We are happy to introduce Susan Mani, analyst, data lover and blogger to the Jigsaw team of writers. Susan has a strong background in analyzing marketing strategies, and has extensive experience working with Fortune 500 companies across industries and translating business requirements or problem areas into analytical language. In this her first post she talks to us about the recent controversy at Facebook and tells us to be cautious of the dangers of posting personal information where it can be easily accessed by others.
Ever since the Facebook story broke, the news of the unregulated experiments conducted have evoked two diametrically opposite reactions, one being outrage at the perceived manipulation and the other being complete indifference. In my opinion, you can take the position you think is reasonable but what is key is that you do so in an informed manner.
The whole incident is shrouded in mystery with many specifics still unclear. A former employee of Facebook has spoken out about certain experiments that were designed to manipulate users into coming back. The algorithm allegedly determined the content of news feeds which was person specific, and would have the individual coming back, i.e. fostering addictive behavior of sorts. The exact factors considered and how it was administered remains largely unknown but the revelation has led to heated debates on the ethics of such activities and where lines have to be drawn.
I once saw a post which said that a friend was going to Toys R Us to shop. How can this possibly be used in a meaningful way? Facebook has a team of data scientists who have created a database with extensive information about each of their users. This would include personal data like age, gender, educational data, psychographics i.e. attitudes, interests, likes etc. At times, the posts would have to be converted from unstructured text data into structured data and other times, the data would be in the desired format requiring minimal processing. When the ‘Toys R Us’ post is processed, the variable created could be ‘Bought Toys’ or a similar variable capturing shopping habits. Alternately it could also be linked with data on family size. Nothing is set in stone and it can be modified based on the usage or objective of analysis at hand.
The creation of a rich database consisting of similar parameters for all its users globally would render it a rich data source for all predictive techniques. While not much is known about the exact nature of the controversial analysis, all the new-age companies like Facebook and Google are known to use experiments to gauge user reactions to innovations. At the simplest level it would involve administering the innovation to a limited set of subjects also referred to (in technical parlance) as a test group. The analysis would involve a comparison of their behavior to a different set of subjects (also called a control group) who are similar in all respects to the test group, but have not been exposed to the innovation. Subject to all else remaining constant, the difference in behavior could be considered as a proxy of what would occur if the innovation is rolled out to the wider population. This is a simplistic description of a complex process of what probably took place in the Facebook research team.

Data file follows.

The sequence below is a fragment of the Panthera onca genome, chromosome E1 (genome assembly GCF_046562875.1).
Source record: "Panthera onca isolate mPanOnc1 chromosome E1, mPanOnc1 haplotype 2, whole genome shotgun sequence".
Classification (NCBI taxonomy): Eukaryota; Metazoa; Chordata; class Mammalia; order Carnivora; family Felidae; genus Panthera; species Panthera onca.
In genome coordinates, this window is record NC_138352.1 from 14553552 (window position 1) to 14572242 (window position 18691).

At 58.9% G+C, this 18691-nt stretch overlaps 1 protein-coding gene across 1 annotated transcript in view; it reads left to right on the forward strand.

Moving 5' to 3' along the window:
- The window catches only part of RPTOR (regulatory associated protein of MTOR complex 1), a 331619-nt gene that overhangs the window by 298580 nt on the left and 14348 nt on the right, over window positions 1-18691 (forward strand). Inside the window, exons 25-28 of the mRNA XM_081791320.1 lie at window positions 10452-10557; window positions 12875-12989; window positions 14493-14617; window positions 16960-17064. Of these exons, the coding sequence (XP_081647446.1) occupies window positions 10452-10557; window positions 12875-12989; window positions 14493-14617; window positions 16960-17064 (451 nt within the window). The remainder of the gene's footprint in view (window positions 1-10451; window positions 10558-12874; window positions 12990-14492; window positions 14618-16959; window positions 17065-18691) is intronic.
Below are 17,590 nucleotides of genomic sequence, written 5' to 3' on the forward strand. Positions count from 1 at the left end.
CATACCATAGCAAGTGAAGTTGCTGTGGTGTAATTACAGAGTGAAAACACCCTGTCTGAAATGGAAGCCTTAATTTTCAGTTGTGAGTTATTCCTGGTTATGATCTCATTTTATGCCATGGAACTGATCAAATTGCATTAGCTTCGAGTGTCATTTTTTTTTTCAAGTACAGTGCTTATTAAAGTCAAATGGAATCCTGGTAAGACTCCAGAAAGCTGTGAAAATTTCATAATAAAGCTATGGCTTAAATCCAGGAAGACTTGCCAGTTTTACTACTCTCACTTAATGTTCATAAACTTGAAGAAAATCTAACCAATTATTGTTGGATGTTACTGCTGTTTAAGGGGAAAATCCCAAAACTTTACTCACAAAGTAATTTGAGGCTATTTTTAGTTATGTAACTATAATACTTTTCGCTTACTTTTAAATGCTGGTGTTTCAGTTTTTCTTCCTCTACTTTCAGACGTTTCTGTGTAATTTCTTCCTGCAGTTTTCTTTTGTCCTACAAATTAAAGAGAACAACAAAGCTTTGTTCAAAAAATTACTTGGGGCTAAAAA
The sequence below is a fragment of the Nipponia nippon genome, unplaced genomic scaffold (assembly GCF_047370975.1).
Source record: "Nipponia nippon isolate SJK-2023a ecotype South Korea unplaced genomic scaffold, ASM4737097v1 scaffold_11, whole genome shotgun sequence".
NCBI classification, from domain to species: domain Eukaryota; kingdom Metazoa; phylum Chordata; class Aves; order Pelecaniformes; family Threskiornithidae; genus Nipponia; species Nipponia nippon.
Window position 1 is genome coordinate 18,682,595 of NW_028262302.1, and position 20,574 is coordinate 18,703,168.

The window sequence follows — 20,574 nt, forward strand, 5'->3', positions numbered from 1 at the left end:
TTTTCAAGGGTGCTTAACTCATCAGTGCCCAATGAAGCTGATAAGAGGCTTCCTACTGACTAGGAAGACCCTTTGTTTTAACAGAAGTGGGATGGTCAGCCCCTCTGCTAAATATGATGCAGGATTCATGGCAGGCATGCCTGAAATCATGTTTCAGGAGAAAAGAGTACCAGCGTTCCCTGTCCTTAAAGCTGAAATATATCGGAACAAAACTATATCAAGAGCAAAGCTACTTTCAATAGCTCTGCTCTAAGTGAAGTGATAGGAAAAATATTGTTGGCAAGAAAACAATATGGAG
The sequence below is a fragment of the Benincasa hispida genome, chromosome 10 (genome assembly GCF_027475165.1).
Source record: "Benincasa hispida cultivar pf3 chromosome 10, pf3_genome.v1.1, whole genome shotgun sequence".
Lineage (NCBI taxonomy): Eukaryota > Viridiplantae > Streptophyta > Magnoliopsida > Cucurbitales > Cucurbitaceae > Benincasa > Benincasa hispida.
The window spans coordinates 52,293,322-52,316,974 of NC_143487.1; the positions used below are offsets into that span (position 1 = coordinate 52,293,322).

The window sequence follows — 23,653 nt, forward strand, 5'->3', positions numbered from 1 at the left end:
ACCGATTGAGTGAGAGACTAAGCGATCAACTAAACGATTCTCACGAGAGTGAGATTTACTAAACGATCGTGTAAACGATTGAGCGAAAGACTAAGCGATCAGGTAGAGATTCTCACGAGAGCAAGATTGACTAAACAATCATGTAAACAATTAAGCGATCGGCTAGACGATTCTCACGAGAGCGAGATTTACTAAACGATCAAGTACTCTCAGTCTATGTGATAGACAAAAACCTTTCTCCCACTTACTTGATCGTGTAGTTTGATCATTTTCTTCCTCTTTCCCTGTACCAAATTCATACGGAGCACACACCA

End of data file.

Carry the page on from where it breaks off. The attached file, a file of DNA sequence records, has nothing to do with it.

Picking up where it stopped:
Completeness of data has been a huge problem that modelers have faced. Very simply put, it is inability to capture all the factors influencing the subject of analysis. The advent of social media has resulted in a mitigation of this problem driven by the simple fact that the users’ volunteer data and the analysts no longer have to find creative means of covering the information gap. In addition the quality of data is no longer suspect, thanks to the nature of the data generation process. This would greatly enhance the accuracy of the analysis and this underscores why users have to be cognizant of the dangers of posting personal information where it can be accessed by others. While Facebook has been singled out, similar problems exist with other organizations. None of these services are free, and your being active on social media presents a sizeable revenue generation opportunity. Data is described as the new oil and your activity on social media provides a lot of information about you, which can be collated with similar statistics about other users to be used to generate valuable insights to marketers and other interested parties.
While for an analyst like me, this data is like a goldmine, there have to be laws that prevent a gradual decline into anarchy. This problem is not going to disappear unless a comprehensive strategy to tackle it is evolved. The exercise is bound to be complex but regulatory oversight is long overdue.
Susan Mani- All for the love of Data
The opinions expressed here are my own and do not reflect those of my employer.